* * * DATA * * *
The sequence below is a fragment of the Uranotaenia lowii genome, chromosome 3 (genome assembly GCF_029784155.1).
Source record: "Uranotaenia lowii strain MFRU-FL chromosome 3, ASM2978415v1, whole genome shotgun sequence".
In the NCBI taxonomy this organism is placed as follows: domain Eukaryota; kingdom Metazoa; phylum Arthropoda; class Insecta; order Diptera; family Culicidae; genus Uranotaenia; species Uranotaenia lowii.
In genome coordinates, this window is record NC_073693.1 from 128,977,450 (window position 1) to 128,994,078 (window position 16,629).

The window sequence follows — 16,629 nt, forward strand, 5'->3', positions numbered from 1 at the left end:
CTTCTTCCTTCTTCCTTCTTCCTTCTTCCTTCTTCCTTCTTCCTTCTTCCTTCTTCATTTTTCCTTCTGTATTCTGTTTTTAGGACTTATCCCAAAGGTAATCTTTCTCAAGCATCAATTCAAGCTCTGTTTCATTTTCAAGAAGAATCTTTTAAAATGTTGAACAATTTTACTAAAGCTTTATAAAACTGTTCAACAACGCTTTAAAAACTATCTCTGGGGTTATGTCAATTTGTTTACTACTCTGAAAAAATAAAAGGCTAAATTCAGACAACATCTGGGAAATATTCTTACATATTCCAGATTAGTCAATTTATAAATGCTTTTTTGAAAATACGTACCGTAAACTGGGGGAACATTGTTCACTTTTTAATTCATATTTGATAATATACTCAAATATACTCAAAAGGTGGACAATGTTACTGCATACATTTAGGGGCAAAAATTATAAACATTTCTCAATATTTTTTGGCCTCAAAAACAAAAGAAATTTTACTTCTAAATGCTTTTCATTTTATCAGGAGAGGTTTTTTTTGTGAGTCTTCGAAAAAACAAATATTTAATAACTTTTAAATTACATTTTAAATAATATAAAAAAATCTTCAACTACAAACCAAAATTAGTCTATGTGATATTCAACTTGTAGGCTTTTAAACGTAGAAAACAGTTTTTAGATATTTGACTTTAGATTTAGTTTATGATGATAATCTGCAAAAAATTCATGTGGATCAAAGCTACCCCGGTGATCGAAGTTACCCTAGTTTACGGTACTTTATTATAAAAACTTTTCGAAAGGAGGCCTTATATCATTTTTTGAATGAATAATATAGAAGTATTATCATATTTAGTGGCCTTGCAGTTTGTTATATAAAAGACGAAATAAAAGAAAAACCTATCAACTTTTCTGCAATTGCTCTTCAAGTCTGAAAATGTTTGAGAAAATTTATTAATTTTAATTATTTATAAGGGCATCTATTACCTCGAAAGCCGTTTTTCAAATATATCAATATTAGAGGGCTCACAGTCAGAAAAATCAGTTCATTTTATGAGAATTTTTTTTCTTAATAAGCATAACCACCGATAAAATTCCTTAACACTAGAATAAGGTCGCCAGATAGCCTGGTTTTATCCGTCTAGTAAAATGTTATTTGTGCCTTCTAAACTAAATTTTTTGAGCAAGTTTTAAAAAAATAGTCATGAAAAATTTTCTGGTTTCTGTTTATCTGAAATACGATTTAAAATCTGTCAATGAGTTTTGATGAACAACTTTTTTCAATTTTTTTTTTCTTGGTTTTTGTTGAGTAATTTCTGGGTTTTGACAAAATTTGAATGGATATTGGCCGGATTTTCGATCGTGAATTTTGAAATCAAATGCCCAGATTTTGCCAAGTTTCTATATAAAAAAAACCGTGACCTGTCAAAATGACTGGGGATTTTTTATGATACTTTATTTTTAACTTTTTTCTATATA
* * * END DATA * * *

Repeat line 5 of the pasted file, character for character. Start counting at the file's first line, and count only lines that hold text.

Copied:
The window sequence follows — 16,629 nt, forward strand, 5'->3', positions numbered from 1 at the left end: